Azure: From your PC to the cloud

In this post I want to write some tipps how to deploy your project to the cloud in a way that allows you to have a local test configuration and a production configuration.

FAQ: My code runs in local AppFabric, but it does not when I deploy it to Azure
I had the same problem with my project until I discovered the following thing:

  1. VS 2010 will only publish external DLLs,that are referenced by your Azure Role Project where the “Copy Local” Property is set to TRUE. This is especially dangerous when you use e.g. the EntityFramework that reside within the GAC and that is used by your DataAccess Layer. You will have to first reference the EntityFramework.dll with your Azure Role Project. And second, set the Property “Copy Local” to TRUE.

FAQ: How can I have a separate test and release configuration
This was long time not clear too me, but here’s the answer:

  1. Forget about your “web.config” file in order to store Application Settings. It’s true, that you can use it, but if you use it, you will loose the ability to change configuration on the fly without deploying the Azure Role again.
  2. It’s better to store the Application Settings within the “ServiceConfiguration.cscfg”. It’s more or less the same like using the AppSettings in your web.config. You can access these settings using:
  3. Store your development settings within that file.
  4. Create a second “ServiceConfiguration.cscfg” file and store it into a independent Directory named e.g. “Release Config”
  5. It’s better not to publish your Project directly with Visual Studio to the Cloud, but to publish it to a local Directory. That is because within that local directory you can replace the configuration with your “ServiceConfiguration.cscfg” file from the “Release Config” directory.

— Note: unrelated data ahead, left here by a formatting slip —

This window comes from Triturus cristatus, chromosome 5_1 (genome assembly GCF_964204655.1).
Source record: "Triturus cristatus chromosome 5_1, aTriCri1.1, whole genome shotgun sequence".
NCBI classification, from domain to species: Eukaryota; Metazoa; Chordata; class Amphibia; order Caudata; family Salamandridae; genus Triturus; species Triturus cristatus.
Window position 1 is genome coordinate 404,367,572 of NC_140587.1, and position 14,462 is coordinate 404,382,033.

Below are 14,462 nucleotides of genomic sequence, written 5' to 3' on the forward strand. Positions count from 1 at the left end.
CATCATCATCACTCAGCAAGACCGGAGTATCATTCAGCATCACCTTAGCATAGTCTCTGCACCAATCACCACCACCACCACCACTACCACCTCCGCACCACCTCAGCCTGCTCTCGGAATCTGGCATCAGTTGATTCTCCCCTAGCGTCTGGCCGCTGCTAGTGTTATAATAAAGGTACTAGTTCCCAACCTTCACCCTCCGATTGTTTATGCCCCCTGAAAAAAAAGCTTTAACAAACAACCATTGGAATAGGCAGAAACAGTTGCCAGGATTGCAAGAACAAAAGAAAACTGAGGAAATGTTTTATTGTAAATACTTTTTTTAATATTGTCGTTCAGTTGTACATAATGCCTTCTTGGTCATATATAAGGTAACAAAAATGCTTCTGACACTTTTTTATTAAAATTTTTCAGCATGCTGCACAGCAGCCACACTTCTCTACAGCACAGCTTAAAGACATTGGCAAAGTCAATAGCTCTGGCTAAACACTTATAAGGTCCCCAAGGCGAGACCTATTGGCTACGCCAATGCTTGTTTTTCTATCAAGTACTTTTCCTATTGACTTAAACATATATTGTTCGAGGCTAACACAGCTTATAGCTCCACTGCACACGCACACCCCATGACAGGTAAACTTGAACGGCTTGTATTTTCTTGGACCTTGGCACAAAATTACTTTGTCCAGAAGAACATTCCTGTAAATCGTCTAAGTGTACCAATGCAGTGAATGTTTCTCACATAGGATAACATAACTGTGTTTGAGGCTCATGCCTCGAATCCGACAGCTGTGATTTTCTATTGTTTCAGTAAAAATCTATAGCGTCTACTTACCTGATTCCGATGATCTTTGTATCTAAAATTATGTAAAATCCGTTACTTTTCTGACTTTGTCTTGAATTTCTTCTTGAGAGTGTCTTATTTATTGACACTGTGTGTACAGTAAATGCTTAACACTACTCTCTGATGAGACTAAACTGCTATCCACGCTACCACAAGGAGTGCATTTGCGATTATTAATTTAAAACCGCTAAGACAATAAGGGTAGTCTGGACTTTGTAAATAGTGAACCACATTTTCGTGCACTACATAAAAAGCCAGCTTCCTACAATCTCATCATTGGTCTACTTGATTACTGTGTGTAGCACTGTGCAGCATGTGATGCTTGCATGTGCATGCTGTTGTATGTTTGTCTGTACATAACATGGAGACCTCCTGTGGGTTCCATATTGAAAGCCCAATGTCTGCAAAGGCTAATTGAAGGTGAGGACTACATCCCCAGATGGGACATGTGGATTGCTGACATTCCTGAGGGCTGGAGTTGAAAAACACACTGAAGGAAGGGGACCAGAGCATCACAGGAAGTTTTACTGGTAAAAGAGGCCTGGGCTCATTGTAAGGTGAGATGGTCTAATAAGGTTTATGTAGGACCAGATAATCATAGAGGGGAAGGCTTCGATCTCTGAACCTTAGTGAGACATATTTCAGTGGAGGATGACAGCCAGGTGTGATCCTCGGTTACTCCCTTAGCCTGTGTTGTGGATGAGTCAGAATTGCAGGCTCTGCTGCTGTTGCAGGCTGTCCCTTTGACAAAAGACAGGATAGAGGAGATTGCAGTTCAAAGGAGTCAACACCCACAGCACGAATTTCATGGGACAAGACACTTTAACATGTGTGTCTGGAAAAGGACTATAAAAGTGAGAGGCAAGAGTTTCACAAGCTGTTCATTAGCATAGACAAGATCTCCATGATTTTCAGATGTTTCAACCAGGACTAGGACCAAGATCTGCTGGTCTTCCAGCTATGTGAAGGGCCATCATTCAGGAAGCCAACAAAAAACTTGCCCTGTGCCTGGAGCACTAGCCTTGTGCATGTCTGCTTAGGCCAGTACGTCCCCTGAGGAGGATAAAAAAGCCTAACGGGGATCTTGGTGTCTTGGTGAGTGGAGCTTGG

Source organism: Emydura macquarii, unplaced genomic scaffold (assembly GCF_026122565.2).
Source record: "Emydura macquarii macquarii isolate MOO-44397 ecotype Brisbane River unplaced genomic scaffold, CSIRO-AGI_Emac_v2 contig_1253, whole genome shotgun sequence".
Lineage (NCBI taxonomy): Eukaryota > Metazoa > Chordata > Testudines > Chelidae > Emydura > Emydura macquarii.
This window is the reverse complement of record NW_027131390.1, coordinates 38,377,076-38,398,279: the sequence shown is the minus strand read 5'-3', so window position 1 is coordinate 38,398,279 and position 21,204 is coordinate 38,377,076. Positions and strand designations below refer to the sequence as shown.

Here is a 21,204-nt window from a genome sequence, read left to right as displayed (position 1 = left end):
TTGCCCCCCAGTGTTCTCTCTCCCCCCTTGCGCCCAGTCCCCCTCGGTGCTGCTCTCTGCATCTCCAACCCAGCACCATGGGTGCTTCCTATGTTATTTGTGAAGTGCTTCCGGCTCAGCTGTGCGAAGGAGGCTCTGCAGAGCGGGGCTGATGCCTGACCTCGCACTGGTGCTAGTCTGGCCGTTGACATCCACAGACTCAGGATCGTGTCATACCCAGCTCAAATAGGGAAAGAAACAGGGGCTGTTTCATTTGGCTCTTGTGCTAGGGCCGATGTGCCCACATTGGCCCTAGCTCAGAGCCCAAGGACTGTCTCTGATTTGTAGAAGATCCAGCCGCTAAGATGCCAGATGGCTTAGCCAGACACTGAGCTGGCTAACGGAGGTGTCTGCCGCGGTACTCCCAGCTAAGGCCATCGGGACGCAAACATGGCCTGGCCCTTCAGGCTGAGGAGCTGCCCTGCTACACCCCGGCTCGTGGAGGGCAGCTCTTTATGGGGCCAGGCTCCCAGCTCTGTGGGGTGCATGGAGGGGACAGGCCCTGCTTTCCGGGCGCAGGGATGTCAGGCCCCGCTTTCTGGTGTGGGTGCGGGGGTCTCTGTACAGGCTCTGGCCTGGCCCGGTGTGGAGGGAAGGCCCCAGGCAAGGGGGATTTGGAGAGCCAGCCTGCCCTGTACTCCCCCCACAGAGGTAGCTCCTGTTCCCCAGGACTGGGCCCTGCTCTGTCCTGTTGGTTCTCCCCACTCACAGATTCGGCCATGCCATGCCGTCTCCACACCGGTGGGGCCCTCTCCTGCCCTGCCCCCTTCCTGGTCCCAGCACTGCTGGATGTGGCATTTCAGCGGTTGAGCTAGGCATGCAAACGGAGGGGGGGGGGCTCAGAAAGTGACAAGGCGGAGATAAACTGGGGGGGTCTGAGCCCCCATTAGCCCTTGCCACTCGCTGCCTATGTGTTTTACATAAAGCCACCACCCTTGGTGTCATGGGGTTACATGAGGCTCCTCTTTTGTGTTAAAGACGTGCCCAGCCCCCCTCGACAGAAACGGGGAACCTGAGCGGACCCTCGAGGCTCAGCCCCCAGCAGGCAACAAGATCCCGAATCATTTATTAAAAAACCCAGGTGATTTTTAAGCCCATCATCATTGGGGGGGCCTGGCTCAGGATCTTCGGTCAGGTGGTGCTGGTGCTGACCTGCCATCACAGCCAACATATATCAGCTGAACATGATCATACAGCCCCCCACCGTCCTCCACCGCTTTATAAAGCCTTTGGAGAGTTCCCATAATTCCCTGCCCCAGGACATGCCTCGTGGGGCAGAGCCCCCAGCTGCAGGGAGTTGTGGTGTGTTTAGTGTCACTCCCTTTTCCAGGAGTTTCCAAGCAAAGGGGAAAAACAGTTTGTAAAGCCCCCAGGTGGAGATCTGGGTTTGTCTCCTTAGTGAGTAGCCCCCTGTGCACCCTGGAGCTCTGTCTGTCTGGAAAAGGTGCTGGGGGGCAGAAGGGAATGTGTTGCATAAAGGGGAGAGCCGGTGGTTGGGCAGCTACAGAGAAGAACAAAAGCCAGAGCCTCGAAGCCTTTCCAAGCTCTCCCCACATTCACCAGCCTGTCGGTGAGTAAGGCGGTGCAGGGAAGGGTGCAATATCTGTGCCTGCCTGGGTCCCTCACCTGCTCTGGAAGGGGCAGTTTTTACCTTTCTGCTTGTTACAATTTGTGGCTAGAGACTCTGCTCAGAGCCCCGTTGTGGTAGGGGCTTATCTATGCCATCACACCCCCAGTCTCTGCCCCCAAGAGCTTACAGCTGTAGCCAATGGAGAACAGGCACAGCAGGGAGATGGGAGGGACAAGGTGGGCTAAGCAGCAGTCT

6. After that you can upload your project within the Azure Management Portal.
  7. Tipp! Now you can change your configuration online in your Azure Management Portal, without re-deploying your Project to Azure.

FAQ: How to change connection string of your Entity Framework in Release deployment
The Entity Framework stores the connection string within the web.config!, which is (see above) not wanted.

  1. We have to teach Entity Framework not to use the connection from the web.config. Therefore it’s a good way to place a static constructor in the Entity Framework Context class and set a new DefaultConnectionFactory.
            static MySyncContext()
                Database.DefaultConnectionFactory = new AzureConnectionFactory();
                Database.SetInitializer(new CreateDatabaseIfNotExists());
  2. The AzureConnectionFactory will now use the connection string from our WebRole Configuration. Here’s the implementation:

        public class AzureConnectionFactory : IDbConnectionFactory
            public DbConnection CreateConnection(string nameOrConnectionString)
                var connectionString = RoleEnvironment.GetConfigurationSettingValue("DatabaseConnection");
                var sqlConnectionFactory = new SqlConnectionFactory();
                return sqlConnectionFactory.CreateConnection(connectionString);
  3. As you can see, the connection is used from file “ServiceConfiguration.cscfg” and setting “DatabaseConnection”.

If I find some other interessting topics, I’m going to append them to the post.
– Gerhard

kick it on

Leave a Reply

Fill in your details below or click an icon to log in: Logo

You are commenting using your account. Log Out / Change )

Twitter picture

You are commenting using your Twitter account. Log Out / Change )

Facebook photo

You are commenting using your Facebook account. Log Out / Change )

Google+ photo

You are commenting using your Google+ account. Log Out / Change )

Connecting to %s


Get every new post delivered to your Inbox.

Join 108 other followers

%d bloggers like this: